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Bath milk crisis must prompt better cosmetic safety regulation

Consuming bath milk is particularly risky because it may contain the deadly STEC E.Coli bug. Olga Prokopova/Shutterstock

The death this week of a Victorian toddler after allegedly drinking “bath milk” is a reminder of how dangerous some natural cosmetics can be. The product – Mountain View Organic Dairy’s Organic Bath Milk – was recalled today.

“Bath milk” is raw cow’s milk. It is illegal to sell raw milk for human consumption in Australia so raw milk is sold as a cosmetic, labelled “not for human consumption”. While some believe this is a ruse to get around food safety laws, this could be immediately addressed as a cosmetic safety issue.

Under Australian consumer law, products are meant to be safe for consumers. Yet cosmetics accounted for 30% of injury reports to the Australian Competition and Consumer Commission (ACCC) in the past year.

Bath milk is particularly risky because it may contain the deadly shiga toxin-producing Escherichia coli (STEC E. coli) bacteria that can cause haemolytic uraemic syndrome. This is a particularly dangerous disease in young children that can cause kidney failure and strokes. STEC E. coli is the bug responsible for the fatal outbreak in South Australia in 1995 which originated from processed meat.

A child accidentally swallowing just a mouthful of bath water conditioned with bath milk could ingest enough bacteria to suffer serious illness. While this bath milk is labelled not for human consumption, children inevitably drink and squirt bath water from their mouth as part of normal bath play (and some of them can’t read warning labels). So this cosmetic needs to be of the highest microbiological safety.

Fortunately the ACCC has been investigating the role of microbiological contamination in cosmetic injuries, which has resulted in recalls in some instances. ACCC Deputy Chair Delia Rickard recently noted that cosmetic surveys revealing microbiological contamination were:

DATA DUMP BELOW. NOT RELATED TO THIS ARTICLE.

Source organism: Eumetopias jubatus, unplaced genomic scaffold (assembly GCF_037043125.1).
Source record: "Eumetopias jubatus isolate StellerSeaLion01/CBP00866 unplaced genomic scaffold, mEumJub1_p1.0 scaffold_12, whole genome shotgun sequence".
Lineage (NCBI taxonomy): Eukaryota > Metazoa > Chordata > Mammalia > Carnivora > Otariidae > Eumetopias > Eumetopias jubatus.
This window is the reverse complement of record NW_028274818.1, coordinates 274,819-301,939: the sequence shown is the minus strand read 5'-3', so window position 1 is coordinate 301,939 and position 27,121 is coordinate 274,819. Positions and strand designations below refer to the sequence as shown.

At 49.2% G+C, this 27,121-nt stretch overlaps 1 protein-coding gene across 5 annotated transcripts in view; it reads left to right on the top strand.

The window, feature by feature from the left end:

a timely reminder as the trend to produce all natural and all organic products may increase pressure on manufacturers to produce cosmetics with less preservatives or less effective natural preservatives.

Bath milk and drinking milk are sold in similar containers. val lawless/Flickr

Complicating this issue is that bath milk is often sold in containers that look just like drinking milk containers and may be stored in refrigerators alongside drinking milk. This may provide a false sense of security leading people to believe it is a food or as safe as a food.

We could learn from the European Union’s Cosmetic Regulation No 1223/2009 which states the:

presentation of a cosmetic product and in particular its form, odour, colour, appearance, packaging, labelling, volume or size should not endanger health and safety of consumers due to confusion with foodstuffs.

It is not surprising that consumers would confuse bath milk for a foodstuff, as even a cursory review of bath milk manufacturers’ websites suggest that even they confuse it for a foodstuff.

The European Union’s Cosmetic Regulation No 1223/2009 requires cosmetic manufacturers to produce a product that is not conducive to microbiological growth and defines the antimicrobial preservatives that might be used to prevent bacterial growth. However, the use of preservatives could be a problem in bath milk, as some of them could be dangerous if accidentally ingested.

The bath milk supplier at the centre of this incident reports getting regular tests that find the milk negative for bacteria. This highlights the need for good manufacturing practices and hazard-control interventions as even daily or weekly microbiological testing cannot ensure safety of a potentially hazardous product. End-product testing without a valid microbiological kill step is a hit-and-miss approach to product safety.

The media coverage of the risks of bath milk will hopefully lead to increased reporting of illness incidents to the ACCC leading to greater oversight of the industry. While bath milk suppliers may be reluctant to report illnesses to the ACCC, they risk a fine of up to A$16,650 for failing to comply with the mandatory reporting of serious consumer injury complaints (within two days) to the ACCC.

The history of food-borne disease associated with drinking raw milk will not be lost on the bath milk industry. Their best strategy may be to follow the lead of drinking milk manufacturers and find a method that will treat the product without taking away from its cosmetic qualities – pasteurisation, for example.

Further reading: Explainer: what is raw milk and why is it harmful?

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